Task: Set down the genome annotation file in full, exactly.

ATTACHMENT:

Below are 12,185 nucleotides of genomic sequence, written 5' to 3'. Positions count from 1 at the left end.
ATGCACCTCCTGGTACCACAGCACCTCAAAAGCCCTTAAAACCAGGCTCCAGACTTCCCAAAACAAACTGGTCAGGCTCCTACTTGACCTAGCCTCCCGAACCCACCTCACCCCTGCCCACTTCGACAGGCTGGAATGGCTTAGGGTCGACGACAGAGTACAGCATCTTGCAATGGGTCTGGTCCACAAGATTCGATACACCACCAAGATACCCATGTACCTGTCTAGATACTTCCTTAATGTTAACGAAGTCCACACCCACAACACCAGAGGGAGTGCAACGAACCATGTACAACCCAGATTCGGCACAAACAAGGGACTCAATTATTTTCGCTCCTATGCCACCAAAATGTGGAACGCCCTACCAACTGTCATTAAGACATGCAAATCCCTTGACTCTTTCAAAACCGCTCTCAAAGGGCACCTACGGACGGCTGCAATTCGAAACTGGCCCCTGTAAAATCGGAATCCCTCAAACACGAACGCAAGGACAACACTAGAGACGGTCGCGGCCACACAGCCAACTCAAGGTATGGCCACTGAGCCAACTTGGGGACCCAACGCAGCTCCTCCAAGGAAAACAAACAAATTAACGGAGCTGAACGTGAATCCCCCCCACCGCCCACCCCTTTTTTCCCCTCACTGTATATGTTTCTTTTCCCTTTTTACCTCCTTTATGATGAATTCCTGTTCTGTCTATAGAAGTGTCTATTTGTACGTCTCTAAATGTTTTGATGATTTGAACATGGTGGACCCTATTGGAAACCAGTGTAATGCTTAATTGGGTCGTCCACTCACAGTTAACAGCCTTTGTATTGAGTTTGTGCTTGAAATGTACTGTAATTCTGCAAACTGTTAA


Below are 12,185 nucleotides of genomic sequence, written 5' to 3'. Positions count from 1 at the left end.
ATGCACCTCCTGGTACCACAGCACCTCAAAAGCCCTTAAAACCAGGCTCCAGACTTCCCAAAACAAACTGGTCAGGCTCCTACTTGACCTAGCCTCCCGAACCCACCTCACCCCTGCCCACTTCGACAGGCTGGAATGGCTTAGGGTCGACGACAGAGTACAGCATCTTGCAATGGGTCTGGTCCACAAGATTCGATACACCACCAAGATACCCATGTACCTGTCTAGATACTTCCTTAATGTTAACGAAGTCCACACCCACAACACCAGAGGGAGTGCAACGAACCATGTACAACCCAGATTCGGCACAAACAAGGGACTCAATTATTTTCGCTCCTATGCCACCAAAATGTGGAACGCCCTACCAACTGTCATTAAGACATGCAAATCCCTTGACTCTTTCAAAACCGCTCTCAAAGGGCACCTACGGACGGCTGCAATTCGAAACTGGCCCCTGTAAAATCGGAATCCCTCAAACACGAACGCAAGGACAACACTAGAGACGGTCGCGGCCACACAGCCAACTCAAGGTATGGCCACTGAGCCAACTTGGGGACCCAACGCAGCTCCTCCAAGGAAAACAAACAAATTAACGGAGCTGAACGTGAATCCCCCCCACCGCCCACCCCTTTTTTCCCCTCACTGTATATGTTTCTTTTCCCTTTTTACCTCCTTTATGATGAATTCCTGTTCTGTCTATAGAAGTGTCTATTTGTACGTCTCTAAATGTTTTGATGATTTGAACATGGTGGACCCTATTGGAAACCAGTGTAATGCTTAATTGGGTCGTCCACTCACAGTTAACAGCCTTTGTATTGAGTTTGTGCTTGAAATGTACTGTAATTCTGCAAACTGTTAA